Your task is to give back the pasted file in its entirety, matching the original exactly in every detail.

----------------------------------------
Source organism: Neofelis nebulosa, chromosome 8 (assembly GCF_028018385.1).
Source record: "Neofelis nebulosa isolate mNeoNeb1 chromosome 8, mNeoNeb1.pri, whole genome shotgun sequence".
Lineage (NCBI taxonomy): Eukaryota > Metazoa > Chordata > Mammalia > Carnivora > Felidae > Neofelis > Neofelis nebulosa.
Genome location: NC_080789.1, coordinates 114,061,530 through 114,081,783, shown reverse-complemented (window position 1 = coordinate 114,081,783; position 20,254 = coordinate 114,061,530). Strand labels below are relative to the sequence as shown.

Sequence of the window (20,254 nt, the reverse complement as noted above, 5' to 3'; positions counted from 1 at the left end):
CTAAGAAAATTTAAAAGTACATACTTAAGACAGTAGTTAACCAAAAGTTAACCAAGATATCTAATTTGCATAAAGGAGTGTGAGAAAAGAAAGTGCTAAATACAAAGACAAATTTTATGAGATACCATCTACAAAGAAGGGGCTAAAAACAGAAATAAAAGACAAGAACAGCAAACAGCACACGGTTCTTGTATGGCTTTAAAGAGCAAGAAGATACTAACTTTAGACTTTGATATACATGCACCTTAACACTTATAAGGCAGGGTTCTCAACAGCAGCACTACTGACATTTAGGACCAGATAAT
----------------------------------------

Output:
Source organism: Neofelis nebulosa, chromosome 8 (assembly GCF_028018385.1).
Source record: "Neofelis nebulosa isolate mNeoNeb1 chromosome 8, mNeoNeb1.pri, whole genome shotgun sequence".
Lineage (NCBI taxonomy): Eukaryota > Metazoa > Chordata > Mammalia > Carnivora > Felidae > Neofelis > Neofelis nebulosa.
Genome location: NC_080789.1, coordinates 114,061,530 through 114,081,783, shown reverse-complemented (window position 1 = coordinate 114,081,783; position 20,254 = coordinate 114,061,530). Strand labels below are relative to the sequence as shown.

Sequence of the window (20,254 nt, the reverse complement as noted above, 5' to 3'; positions counted from 1 at the left end):
CTAAGAAAATTTAAAAGTACATACTTAAGACAGTAGTTAACCAAAAGTTAACCAAGATATCTAATTTGCATAAAGGAGTGTGAGAAAAGAAAGTGCTAAATACAAAGACAAATTTTATGAGATACCATCTACAAAGAAGGGGCTAAAAACAGAAATAAAAGACAAGAACAGCAAACAGCACACGGTTCTTGTATGGCTTTAAAGAGCAAGAAGATACTAACTTTAGACTTTGATATACATGCACCTTAACACTTATAAGGCAGGGTTCTCAACAGCAGCACTACTGACATTTAGGACCAGATAAT